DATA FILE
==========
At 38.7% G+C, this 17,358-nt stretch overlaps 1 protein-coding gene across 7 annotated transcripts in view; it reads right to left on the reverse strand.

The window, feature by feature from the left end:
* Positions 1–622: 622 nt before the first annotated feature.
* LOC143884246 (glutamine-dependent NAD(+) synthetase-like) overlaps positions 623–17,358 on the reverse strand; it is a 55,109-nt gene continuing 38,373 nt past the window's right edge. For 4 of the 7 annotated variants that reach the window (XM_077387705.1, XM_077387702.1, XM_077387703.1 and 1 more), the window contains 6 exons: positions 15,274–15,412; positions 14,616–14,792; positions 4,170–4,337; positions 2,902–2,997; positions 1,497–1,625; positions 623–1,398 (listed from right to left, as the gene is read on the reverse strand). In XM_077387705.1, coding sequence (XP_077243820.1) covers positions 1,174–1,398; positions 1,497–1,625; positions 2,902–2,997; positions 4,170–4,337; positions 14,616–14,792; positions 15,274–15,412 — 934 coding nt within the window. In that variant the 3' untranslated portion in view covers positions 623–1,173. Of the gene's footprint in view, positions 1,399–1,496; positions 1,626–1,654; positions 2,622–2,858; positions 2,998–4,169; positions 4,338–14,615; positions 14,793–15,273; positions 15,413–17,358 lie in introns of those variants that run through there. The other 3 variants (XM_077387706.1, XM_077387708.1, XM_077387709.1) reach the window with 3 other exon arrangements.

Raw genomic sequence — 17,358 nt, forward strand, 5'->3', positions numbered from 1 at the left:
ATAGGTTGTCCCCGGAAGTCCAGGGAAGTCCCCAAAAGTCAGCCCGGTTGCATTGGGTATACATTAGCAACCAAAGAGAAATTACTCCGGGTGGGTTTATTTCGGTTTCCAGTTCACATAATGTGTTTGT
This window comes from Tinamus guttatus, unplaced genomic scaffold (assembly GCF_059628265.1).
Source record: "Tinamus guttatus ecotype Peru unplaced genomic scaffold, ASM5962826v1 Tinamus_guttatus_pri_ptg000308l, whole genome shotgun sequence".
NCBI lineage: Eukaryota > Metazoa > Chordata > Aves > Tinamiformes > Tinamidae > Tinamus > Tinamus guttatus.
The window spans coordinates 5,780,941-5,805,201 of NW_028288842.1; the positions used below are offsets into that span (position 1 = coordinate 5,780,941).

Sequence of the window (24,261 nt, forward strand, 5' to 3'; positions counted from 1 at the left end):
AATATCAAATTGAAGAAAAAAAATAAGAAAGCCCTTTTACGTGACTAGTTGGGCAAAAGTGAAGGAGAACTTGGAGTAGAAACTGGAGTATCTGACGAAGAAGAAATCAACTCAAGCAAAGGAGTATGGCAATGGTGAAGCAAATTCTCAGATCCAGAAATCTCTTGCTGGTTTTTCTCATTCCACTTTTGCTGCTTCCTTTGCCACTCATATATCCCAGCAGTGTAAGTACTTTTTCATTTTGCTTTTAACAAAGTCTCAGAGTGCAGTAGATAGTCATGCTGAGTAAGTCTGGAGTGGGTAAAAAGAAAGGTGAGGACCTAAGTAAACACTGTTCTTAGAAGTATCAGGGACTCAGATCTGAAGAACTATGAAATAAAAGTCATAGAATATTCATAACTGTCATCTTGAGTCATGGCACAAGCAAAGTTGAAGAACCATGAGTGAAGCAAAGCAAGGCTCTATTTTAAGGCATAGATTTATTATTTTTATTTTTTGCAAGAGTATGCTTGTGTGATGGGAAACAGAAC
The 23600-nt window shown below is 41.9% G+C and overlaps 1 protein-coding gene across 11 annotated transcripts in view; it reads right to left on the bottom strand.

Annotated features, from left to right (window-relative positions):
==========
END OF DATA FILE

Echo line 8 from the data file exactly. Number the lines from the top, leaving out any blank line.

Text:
Source record: "Tinamus guttatus ecotype Peru unplaced genomic scaffold, ASM5962826v1 Tinamus_guttatus_pri_ptg000308l, whole genome shotgun sequence".